From ‘Huffington Post' Lifestyle, 26 January 2015 (words by Stephen Tudor).
Fifteen years ago I came down with the flu that turned into a prolonged post-viral thingy which was eventually diagnosed as M.E. I recall being very relieved at the news as I feared it might be something long-term.
Basic research in the time of dial-up and land-lines revealed that this was a woefully misunderstood condition that only seemed to strike middle-class teens called Rachel or Isabelle and whose existence was actively disbelieved by many. This last part was more than a little confusing to me.
From being a normal lad who went out clubbing, drinking, watching City and failing hopelessly with girls I now found myself waking each morning with red stinging eyes as if I'd been up for three days straight. My head would be swirling with a thick pea souper that Jack the Ripper could run amok in while my legs were aflame with agony. I barely had enough strength to lift a brew and generally felt like I'd gone ten rounds with Carl Froch after calling his girlfriend a minger. All this struck each and every day in the first few minutes of consciousness and it usually went downhill fast from there. Yet apparently it was all a figment of my imagination.
Those were gloomy, weird times indeed. Imagine being told with utter conviction from a stranger that what you had – whether it's an illness, the ability to recite the seven times table, or an actual living entity like a cat in your arms – wasn't actually real, and all because they once read an uninformed piece about it in a tabloid paper.
It's a bizarre and hurtful experience I can assure you.
For several years it felt like I was in freefall, and past every floor in my descent was the voice of a loved one shouting “I don't believe you are falling”.
During the past decade and a half I've mentally toughened up while enduring a dispiriting cycle of wellness, relapse, college, relapse, work, relapse, until finally, finally I found a plateau. I am now me rather than M.E with the illness knowing its place. I still struggle some days and it continues to give nothing for free – I've lost count of the amount of times my legs ache to damnation during encores at gigs – but in the overall scheme of things it has been reduced to a ball and chain of insufficient weight to prevent me from experiencing my life and the great big world beyond.
Yet as regards to the media's representation of M.E I regret to say that nothing has changed. Nothing whatsoever. It remains two-dimensional and stalled on the starting grid with either a worthy article that amounts to the same basic facts and stats cribbed from the M.E Association or features a girl called Rachel looking exaggeratedly sad in a darkened bedroom because she can't ride her horses anymore.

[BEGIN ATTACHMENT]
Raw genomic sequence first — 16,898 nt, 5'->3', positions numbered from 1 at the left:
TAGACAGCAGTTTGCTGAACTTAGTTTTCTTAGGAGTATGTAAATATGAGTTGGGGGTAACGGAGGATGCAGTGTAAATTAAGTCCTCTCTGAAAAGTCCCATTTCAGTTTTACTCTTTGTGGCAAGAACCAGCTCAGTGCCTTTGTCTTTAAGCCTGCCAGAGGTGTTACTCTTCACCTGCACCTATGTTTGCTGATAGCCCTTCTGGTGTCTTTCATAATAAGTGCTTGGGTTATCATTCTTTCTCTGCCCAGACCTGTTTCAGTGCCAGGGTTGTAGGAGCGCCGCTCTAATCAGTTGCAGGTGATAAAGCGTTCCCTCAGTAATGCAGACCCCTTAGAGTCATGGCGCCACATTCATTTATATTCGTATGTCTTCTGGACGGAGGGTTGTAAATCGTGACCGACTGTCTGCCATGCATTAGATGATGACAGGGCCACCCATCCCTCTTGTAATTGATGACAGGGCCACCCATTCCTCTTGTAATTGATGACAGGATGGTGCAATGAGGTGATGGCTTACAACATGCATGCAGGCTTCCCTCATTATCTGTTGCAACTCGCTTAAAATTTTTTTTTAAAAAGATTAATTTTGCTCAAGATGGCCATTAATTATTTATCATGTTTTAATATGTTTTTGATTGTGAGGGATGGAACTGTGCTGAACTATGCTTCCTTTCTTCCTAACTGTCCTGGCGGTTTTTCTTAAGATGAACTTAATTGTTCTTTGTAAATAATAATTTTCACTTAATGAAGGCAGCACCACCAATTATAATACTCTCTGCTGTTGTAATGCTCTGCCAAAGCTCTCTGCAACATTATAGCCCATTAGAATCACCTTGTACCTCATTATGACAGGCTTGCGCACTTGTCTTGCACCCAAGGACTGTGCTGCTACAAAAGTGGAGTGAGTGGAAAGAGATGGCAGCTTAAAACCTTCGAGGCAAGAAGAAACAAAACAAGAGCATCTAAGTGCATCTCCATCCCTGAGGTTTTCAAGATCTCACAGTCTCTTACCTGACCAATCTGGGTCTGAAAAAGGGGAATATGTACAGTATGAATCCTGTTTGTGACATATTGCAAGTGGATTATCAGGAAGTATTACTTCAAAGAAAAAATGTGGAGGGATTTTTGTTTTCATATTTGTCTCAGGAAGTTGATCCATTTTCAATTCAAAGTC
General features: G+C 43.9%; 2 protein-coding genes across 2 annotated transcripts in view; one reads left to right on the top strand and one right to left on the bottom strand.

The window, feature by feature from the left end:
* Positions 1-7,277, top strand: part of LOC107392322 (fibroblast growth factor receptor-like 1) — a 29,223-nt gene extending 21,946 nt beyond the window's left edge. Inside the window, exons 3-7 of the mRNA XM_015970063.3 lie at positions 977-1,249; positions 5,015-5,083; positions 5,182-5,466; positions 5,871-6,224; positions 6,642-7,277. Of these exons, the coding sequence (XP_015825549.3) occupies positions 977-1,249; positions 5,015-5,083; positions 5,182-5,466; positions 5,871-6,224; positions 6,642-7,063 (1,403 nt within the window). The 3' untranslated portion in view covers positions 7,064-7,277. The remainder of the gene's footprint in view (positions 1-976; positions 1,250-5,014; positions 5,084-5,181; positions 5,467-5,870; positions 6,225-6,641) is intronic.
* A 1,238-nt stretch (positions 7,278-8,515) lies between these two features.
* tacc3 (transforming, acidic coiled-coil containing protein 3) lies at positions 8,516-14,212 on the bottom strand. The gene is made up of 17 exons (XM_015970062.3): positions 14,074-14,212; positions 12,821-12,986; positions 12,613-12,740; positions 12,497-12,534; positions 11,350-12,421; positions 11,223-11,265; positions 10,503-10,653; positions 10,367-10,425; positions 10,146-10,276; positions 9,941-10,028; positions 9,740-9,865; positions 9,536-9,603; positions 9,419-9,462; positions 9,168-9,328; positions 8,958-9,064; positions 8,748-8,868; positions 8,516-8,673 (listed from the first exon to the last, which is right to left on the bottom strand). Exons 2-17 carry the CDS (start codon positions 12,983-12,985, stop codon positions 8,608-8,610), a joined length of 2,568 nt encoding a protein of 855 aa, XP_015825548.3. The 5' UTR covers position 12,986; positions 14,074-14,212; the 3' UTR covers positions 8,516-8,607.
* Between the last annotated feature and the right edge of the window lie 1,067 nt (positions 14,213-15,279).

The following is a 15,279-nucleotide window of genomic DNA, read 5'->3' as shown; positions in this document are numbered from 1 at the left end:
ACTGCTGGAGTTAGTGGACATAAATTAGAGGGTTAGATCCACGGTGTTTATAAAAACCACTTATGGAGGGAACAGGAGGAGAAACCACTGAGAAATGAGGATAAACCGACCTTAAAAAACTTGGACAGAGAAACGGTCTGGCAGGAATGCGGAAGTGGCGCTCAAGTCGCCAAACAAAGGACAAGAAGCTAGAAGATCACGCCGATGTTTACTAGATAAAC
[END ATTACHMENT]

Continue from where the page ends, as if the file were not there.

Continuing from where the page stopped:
It may seem like I have something against Rachel. I don't of course. I've been there myself in a darkened bedroom, feeling like death warmed up, while elsewhere people with a quarter of your intelligence, verve, and drive whisper that you're lazy or cuckoo.
It's awful and almost Victorian in its ignorant callousness.
It took me a long while to realise that these kind are lacking in a rudimentary empathy that their own lives really should have given them. It's amazing too just how quickly they change their outlook when it effects one of their own. Some people just need to see things first-hand before it hits home and until then will take the word of an old copy of The Sun and a medical profession racked in hubris. I get that now.
M.E is a despicable, pointless, all-encompassing waste. It depletes, it disables, and it robs the very life-force from within you. Worse still the support structure that is so invaluable to those suffering is often absent through outright disbelief in the very thing that is ruining your existence.
This week in your town or city someone rather lovely and nice will be diagnosed with this illness. They'll be scared and confused and far too exhausted to do anything but absorb that fear and confusion. Statistically they will probably have a relative or close friend who gets up for work at 5am and fails to hide their repulsion at seeing this person stricken in a warm, comfy bed. They'll also have a friend who will say “I know what you mean. I've been feeling tired all the time lately”. Lastly, they will have a GP who will either apologetically shrug their shoulders in immediate defeat or be quite mean to them.
If you should encounter this person please understand that they're struggling and maybe ask how they're doing. We should be past this point. We really should. But for now that will mean the world.
Stephen Tudor tweets as @DaisyCutter1